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When many of us look ahead toward our retirement, we fantasize about doing exactly what we want rather than being constrained by our jobs for most of the week.
For some that fantasy might be a dream of being on an endless cruise to visit tourist sites, for others it might be about spending most days with the grandchildren, and for others just enjoying long hours of reading in the sun.
Checking for guidance in the Baha’i writings on this issue, there does not appear to be anything explicit, so generally Baha’is look to the life and example of Abdu’l-Baha for insight. For Baha’is, Abdu’l-Baha – the son and successor of Baha’u’llah, the prophet and founder of the Baha’i Faith – serves as the perfect exemplar of his father’s teachings.
Learning about Abdu’l-Baha’s example in his later years became a by-product of working on my new photobook “Fragrance of Glory. An illustrated account of the Ascension of Abdu’l-Baha,” a volume appearing during the year of the centenary of his passing in 1921.
What better way to understand his example than to zero in on what Abdu’l-Baha revealed about his own future death? In one of his prayers, made available in an English translation just recently, he stated his feelings quite clearly:
O Lord! Grant me a measure of Thy grace and loving-kindness, Thy care and protection, Thy shelter and bounty, that the end of my days may be distinguished above their beginning, and the close of my life may open the portals to Thy manifold blessings.
Given that Abdu’l-Baha had clearly stated that his station was “the station of servitude,” it is surely obvious that he did not intend to lessen his service to humanity as he approached the likely time of his ascension.
In fact, between the ages of 75 and his passing at 77, he was still intensely active. He attended to his voluminous correspondence and met with the Baha’i pilgrims from both the East and West, serving them food for both the soul and the body. He was a good cook, and liked to personally dispense it to the visiting Baha’is seated at his table.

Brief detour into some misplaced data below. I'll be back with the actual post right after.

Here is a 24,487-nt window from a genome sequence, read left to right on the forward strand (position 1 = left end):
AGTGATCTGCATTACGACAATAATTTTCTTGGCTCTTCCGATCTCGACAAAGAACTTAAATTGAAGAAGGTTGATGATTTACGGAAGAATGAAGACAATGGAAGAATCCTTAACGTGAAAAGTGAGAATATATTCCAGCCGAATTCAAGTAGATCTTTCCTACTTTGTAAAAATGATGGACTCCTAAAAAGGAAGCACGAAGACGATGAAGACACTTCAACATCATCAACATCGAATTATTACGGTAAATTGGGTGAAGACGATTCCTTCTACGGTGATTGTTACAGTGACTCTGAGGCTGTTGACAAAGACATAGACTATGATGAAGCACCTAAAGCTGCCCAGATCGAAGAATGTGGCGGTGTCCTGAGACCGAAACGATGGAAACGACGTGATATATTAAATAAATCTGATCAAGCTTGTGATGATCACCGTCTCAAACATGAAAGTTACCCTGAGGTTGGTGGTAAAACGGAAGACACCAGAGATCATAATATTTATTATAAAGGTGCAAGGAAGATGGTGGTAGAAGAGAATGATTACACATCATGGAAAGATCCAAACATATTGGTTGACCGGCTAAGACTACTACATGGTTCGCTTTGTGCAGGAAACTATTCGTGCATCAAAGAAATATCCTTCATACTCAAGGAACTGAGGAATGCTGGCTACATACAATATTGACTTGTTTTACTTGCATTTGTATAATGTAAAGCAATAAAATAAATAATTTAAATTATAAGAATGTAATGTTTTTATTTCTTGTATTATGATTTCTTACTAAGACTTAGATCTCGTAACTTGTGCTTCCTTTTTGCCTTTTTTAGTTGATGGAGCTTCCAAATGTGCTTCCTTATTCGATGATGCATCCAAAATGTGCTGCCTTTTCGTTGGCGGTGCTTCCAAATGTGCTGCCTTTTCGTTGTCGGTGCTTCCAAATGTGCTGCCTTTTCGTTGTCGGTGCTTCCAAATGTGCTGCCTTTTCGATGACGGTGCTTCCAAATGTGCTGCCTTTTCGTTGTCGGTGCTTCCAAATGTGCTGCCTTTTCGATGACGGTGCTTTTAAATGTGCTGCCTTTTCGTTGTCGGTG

During this post-WWI period, Abdu’l-Baha maintained good relations with the British mandate authorities in the Holy Land. They were so impressed that they awarded Him a Knighthood (K.B.E.) with the citation noting that his advice had been most valuable and that “all his influence has been for the good.”
Rather than personally glory in such high recognition, Abdu’l-Baha used it for the good of others, in particular by writing to British diplomats in Persia to ask them to urge the government there to protect the Baha’is from their persecutors.
In 1920, Abdu’l-Baha outlined the Baha’i approach to peace in two tablets delivered to the Hague and addressed to the Executive Committee of the Central Organisation for a Durable Peace, one of the predecessors to the United Nations.
On a personal level, early risers might have spotted Abdu’l-Baha leaving his home each day and making his way to the poor parts of Haifa, where he handed out food, coins, and clothes to the needy while uttering words of support.
Self-indulgence was not on his agenda in his final years, just as it had been absent during the rest of his life. Yes, Abdu’l-Baha wanted to travel – to Kashgar, India and the nations of the Pacific – but it would be to spread the Baha’i teachings of peace and unity, not to sightsee like a tourist. He did spend time with his grandchildren, including Shoghi Effendi, whom he carefully trained to be his successor. As for spending long hours reading in the sun, Abdu’l-Baha spent hours reading and answering letters from Baha’is around the world.
In any free time he had, he would stay in his small room on top of a house close to the Shrine of the Bab. This enabled him to go often to pray at the threshold of that holy Shrine, either alone or with pilgrims.
We also know what he was thinking about his passing from various quotations selected by Shoghi Effendi for his book God Passes By. Those excerpts show Abdu’l-Baha prayed that God would hasten His “ascension unto Thy sublime Threshold.” In fact, he said he yearned every day “to take My flight unto Thy Kingdom.”
Unlike most of us, Abdu’l-Baha had no apprehension about his forthcoming death – he looked forward to it with great anticipation, just as he had told one inquirer in London years before: “How does one look forward to the goal of any journey? With hope and with expectation. It is even so with the end of this earthly journey.”
As he had revealed in an exquisite prayer, he knew that his existence would be perpetuated in God’s “exalted rose garden,” and that death would allow him to “… plunge into the sea of light in the world of mysteries.”
In a prayer in his Will and Testament, Abdu’l-Baha supplicated to God “… that in my last hour, my end may even as musk, shed its fragrance of glory!”
While writing the text of my book on Abdu’l-Baha’s ascension, and in compiling some 80 photographs including 21 of his funeral, it became clear that everything about his last years was perfumed with a spiritual musk, and that he departed this world leaving a fragrant trail of glory.